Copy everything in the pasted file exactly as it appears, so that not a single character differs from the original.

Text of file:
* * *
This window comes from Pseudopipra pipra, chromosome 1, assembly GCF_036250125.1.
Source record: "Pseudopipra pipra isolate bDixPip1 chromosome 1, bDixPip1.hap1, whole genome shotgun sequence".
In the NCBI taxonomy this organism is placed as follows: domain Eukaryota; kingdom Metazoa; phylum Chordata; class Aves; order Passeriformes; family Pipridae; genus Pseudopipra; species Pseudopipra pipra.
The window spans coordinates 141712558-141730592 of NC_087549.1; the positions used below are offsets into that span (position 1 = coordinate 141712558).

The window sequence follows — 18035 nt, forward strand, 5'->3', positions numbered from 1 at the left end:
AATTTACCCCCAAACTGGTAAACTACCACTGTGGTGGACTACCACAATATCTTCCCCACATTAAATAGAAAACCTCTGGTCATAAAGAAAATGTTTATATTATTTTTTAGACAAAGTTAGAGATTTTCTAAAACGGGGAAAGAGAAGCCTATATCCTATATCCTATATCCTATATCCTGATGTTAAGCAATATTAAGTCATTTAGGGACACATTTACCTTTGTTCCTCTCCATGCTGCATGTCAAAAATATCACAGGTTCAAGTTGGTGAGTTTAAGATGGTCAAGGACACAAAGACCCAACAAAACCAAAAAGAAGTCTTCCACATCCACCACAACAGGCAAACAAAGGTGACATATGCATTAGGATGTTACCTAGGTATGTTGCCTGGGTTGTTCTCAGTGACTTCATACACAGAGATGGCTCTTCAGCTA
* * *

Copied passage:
This window comes from Pseudopipra pipra, chromosome 1, assembly GCF_036250125.1.
Source record: "Pseudopipra pipra isolate bDixPip1 chromosome 1, bDixPip1.hap1, whole genome shotgun sequence".
In the NCBI taxonomy this organism is placed as follows: domain Eukaryota; kingdom Metazoa; phylum Chordata; class Aves; order Passeriformes; family Pipridae; genus Pseudopipra; species Pseudopipra pipra.
The window spans coordinates 141712558-141730592 of NC_087549.1; the positions used below are offsets into that span (position 1 = coordinate 141712558).

The window sequence follows — 18035 nt, forward strand, 5'->3', positions numbered from 1 at the left end:
AATTTACCCCCAAACTGGTAAACTACCACTGTGGTGGACTACCACAATATCTTCCCCACATTAAATAGAAAACCTCTGGTCATAAAGAAAATGTTTATATTATTTTTTAGACAAAGTTAGAGATTTTCTAAAACGGGGAAAGAGAAGCCTATATCCTATATCCTATATCCTATATCCTGATGTTAAGCAATATTAAGTCATTTAGGGACACATTTACCTTTGTTCCTCTCCATGCTGCATGTCAAAAATATCACAGGTTCAAGTTGGTGAGTTTAAGATGGTCAAGGACACAAAGACCCAACAAAACCAAAAAGAAGTCTTCCACATCCACCACAACAGGCAAACAAAGGTGACATATGCATTAGGATGTTACCTAGGTATGTTGCCTGGGTTGTTCTCAGTGACTTCATACACAGAGATGGCTCTTCAGCTA